April 19, 2006
The current study sought to determine the extent of agreement between adolescents' perceptions of sex-partner concurrency, having a partner with other, overlapping sexual relationships, and their partners' self-reported concurrency, and to learn the relationship-level factors that are associated with agreement regarding concurrency.
At a primary care clinic and a public STD clinic, the researchers recruited adolescents ages 14-19, along with their main sex partners. The teens were interviewed separately and questioned about their own concurrency status and their perception of their partners' concurrency status. Information from participants as well as their partners was included in the analysis.
Ninety heterosexual, African-American, sexually experienced couples were interviewed. Among males and females who said their partner did not have other partners, 16 percent and 37 percent, respectively, of their sex partners reported having other partners. Among males and females who perceived their partners did have other partners, 80 percent and 39 percent, respectively, of their partners did not report having other partners. In multivariate logistic regression, couples who had been together for more than six months and considered themselves closer emotionally were almost twice as likely to agree on concurrency.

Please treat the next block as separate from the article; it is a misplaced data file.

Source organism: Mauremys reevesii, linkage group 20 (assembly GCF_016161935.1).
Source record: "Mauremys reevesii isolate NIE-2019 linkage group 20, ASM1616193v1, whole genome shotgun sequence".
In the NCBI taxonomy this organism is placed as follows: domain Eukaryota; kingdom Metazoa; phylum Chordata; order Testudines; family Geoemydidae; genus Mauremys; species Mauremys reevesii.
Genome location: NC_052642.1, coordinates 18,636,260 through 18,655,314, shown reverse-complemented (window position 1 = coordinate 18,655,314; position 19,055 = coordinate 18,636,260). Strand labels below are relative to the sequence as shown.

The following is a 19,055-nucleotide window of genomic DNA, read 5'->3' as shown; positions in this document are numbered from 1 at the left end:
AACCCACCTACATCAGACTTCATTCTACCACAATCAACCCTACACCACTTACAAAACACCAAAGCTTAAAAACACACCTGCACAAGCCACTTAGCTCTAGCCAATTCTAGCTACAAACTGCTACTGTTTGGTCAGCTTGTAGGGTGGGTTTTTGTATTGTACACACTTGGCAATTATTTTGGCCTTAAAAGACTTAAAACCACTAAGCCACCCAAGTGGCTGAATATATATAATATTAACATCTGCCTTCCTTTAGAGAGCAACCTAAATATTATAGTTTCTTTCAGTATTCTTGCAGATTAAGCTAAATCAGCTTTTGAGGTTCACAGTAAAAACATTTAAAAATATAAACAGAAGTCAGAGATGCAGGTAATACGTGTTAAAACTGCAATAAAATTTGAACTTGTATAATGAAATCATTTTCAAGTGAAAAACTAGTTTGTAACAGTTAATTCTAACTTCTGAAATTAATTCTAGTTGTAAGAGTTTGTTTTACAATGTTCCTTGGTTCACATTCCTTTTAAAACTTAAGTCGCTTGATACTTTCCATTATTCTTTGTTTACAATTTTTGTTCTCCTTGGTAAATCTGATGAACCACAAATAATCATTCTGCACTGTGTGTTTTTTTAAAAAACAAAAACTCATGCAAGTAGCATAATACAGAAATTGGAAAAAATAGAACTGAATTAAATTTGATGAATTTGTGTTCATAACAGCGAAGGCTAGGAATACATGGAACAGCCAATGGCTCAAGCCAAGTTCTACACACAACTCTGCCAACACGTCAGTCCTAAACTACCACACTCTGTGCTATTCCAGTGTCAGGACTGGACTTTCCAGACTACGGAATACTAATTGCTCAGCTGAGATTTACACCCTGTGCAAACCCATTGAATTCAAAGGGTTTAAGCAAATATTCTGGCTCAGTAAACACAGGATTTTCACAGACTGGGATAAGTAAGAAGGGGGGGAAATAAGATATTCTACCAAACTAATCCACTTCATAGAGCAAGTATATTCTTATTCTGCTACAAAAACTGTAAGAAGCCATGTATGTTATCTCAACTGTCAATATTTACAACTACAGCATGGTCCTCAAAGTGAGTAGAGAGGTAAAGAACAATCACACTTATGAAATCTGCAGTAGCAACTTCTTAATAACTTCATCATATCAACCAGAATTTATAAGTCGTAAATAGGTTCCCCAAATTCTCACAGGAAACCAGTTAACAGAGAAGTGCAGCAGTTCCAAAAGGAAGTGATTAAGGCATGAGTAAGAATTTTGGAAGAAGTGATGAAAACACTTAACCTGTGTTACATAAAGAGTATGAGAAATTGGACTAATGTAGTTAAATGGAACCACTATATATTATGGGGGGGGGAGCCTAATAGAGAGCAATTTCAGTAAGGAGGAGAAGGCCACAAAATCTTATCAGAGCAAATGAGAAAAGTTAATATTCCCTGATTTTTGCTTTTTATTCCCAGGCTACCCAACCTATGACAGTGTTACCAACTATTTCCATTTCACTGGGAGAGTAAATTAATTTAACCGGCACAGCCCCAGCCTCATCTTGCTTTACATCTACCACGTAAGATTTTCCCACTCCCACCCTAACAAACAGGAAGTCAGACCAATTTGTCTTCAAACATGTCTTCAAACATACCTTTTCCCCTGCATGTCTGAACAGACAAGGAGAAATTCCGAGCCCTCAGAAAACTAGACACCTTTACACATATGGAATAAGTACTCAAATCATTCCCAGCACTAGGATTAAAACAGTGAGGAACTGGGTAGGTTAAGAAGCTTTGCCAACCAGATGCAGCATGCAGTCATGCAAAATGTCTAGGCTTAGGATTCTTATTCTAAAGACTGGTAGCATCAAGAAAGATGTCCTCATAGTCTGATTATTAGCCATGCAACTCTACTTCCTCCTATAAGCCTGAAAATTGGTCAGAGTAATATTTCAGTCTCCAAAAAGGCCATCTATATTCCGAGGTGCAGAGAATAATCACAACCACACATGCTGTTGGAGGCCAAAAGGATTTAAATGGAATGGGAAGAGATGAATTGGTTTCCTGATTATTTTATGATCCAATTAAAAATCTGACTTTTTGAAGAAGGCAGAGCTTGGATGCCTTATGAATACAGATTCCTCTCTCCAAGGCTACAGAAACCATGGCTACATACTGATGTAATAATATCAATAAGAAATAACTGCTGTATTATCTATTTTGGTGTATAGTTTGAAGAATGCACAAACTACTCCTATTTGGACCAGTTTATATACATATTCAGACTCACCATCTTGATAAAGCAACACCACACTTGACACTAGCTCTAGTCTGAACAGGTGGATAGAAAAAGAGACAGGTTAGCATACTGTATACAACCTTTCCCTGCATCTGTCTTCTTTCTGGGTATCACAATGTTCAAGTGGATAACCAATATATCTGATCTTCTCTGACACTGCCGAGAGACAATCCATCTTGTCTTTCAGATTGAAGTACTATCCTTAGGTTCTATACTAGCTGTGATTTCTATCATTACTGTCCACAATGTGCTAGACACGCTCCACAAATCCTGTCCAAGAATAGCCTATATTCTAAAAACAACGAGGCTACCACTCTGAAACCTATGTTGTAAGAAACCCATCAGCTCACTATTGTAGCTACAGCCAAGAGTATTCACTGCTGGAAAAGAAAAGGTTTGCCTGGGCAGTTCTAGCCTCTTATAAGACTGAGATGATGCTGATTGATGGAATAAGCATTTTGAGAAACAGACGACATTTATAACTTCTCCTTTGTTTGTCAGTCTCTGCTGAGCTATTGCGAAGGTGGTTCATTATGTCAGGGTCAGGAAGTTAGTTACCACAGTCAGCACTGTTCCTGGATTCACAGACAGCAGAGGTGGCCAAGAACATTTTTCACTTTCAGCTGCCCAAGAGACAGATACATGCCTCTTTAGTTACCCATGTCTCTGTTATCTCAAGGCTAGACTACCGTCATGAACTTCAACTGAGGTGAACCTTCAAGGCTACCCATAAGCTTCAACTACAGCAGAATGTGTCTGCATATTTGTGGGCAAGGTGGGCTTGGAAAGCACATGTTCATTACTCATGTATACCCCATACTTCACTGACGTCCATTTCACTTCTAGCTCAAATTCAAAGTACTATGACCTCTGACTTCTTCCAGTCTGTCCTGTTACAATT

"To appropriately tailor risk reduction messages, prevention efforts need to consider adolescents' perceptions of concurrent sex partners," the researchers concluded. Among the studied couples, the authors found that "agreement between perceptions of sex-partner concurrency and partner-reported behavior was low. To the extent that partner self-reports are accurate, individuals who presume that they are in a mutually monogamous relationship often underestimate their own sexually transmitted disease risk."